That California Treats Low Back Pain For Law Enforcement Officers As Presumptively Caused By The Job?
Section 3213.2 of California’s Labor Code creates a disputable presumption that lower back impairments suffered by law enforcement officers with at least five years of service are presumed to be job-related injuries caused by the wearing of the duty belt. The presumption is a “disputable” one that can be rebutted by the employer, most usually by evidence that there is another clearly-identifiable source of the officer’s back impairment. Unless the presumption is rebutted, workers’ compensation benefits, including full hospital, surgical, medical treatment, disability indemnity and death benefits, are awarded to the officer.
Section 3213.2 reads:
(a) In the case of a member of a police department of a city, county, or city and county, or a member of the sheriff’s office of a county, or a peace officer employed by the Department of the California Highway Patrol, or a peace officer employed by the University of California, who has been employed for at least five years as a peace officer on a regular, full-time salary and has been required to wear a duty belt as a condition of employment, the term “injury,” as used in this division, includes lower back impairments. The compensation that is awarded for lower back impairments shall include full hospital, surgical, medical treatment, disability indemnity, and death benefits as provided by the provisions of this division.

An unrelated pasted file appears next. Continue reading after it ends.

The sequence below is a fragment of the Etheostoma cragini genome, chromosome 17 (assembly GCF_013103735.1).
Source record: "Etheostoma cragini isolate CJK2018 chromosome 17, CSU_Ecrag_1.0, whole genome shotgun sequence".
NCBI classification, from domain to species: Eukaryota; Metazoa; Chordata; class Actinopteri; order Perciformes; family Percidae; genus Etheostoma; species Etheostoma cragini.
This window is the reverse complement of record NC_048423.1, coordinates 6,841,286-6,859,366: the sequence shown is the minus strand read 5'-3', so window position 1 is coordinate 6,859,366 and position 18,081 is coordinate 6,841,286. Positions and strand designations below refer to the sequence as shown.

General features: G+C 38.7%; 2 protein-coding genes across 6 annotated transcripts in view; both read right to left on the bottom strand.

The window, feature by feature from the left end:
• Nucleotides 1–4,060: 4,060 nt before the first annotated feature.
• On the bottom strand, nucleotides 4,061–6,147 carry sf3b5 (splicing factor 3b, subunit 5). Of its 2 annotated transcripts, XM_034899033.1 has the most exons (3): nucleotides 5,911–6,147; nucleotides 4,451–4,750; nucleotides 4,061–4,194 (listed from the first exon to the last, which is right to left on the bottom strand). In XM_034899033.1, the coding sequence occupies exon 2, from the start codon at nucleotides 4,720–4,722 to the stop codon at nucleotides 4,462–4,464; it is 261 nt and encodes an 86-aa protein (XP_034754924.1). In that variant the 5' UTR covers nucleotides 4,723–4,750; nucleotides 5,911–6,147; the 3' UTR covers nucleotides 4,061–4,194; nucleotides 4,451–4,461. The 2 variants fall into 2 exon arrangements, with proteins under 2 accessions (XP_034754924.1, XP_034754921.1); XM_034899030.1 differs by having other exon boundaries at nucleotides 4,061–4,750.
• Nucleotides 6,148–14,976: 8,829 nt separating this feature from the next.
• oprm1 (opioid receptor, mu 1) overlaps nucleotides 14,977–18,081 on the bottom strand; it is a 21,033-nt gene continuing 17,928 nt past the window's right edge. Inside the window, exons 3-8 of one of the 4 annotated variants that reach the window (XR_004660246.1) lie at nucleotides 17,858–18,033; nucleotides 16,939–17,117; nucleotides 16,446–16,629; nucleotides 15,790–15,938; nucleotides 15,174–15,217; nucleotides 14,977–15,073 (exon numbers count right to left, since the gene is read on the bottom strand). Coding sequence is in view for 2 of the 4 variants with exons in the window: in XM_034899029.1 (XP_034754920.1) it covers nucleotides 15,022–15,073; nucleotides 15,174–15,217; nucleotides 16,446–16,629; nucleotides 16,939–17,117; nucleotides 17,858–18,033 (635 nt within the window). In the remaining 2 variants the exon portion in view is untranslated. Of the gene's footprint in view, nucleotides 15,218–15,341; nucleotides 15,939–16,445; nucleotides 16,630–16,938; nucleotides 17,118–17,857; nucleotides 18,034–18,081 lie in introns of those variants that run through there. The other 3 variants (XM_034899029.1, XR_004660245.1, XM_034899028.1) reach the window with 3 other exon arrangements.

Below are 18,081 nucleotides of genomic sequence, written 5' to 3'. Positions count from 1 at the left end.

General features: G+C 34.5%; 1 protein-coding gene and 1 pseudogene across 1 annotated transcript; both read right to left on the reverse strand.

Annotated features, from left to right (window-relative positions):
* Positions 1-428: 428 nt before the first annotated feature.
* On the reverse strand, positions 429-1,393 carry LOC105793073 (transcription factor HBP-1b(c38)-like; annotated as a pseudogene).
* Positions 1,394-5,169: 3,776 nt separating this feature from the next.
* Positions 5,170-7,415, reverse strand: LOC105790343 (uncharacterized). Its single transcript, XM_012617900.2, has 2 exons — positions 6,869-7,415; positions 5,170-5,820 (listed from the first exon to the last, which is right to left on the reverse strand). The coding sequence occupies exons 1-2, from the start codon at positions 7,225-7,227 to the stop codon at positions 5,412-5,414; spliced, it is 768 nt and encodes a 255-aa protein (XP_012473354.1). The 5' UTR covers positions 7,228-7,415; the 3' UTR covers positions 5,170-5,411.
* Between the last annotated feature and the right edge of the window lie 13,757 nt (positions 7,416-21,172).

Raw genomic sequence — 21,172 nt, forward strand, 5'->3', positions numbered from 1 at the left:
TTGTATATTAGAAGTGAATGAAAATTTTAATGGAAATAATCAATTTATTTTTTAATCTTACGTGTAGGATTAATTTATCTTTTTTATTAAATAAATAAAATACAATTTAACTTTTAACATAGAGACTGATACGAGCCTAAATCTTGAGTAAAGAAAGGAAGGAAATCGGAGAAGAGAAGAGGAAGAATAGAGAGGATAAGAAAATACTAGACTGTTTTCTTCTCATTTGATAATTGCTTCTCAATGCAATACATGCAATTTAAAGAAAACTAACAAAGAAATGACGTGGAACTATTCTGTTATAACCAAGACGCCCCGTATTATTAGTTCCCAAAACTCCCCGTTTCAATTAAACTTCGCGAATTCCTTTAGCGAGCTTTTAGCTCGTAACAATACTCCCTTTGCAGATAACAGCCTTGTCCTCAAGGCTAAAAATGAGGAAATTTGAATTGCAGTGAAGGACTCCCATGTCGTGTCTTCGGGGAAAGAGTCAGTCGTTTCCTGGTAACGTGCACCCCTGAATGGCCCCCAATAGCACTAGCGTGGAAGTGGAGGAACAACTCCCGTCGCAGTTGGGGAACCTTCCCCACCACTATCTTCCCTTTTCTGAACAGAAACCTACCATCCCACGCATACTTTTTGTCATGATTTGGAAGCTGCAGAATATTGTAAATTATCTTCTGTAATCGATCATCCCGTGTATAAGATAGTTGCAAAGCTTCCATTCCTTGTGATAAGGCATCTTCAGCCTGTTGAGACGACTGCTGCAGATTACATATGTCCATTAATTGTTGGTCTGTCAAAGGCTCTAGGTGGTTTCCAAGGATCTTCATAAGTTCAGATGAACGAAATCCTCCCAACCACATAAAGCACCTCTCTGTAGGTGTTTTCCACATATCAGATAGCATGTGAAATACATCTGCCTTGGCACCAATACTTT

(b) The lower back impairment so developing or manifesting itself in the peace officer shall be presumed to arise out of and in the course of the employment. This presumption is disputable and may be controverted by other evidence, but unless so controverted, the appeals board is bound to find in accordance with it. This presumption shall be extended to a person following termination of service for a period of three calendar months for each full year of the requisite service, but not to exceed 60 months in any circumstance, commencing with the last date actually worked in the specified capacity.
(c) For purposes of this section, “duty belt” means a belt used for the purpose of holding a gun, handcuffs, baton, and other items related to law enforcement.
This article appears in the July 2007 issue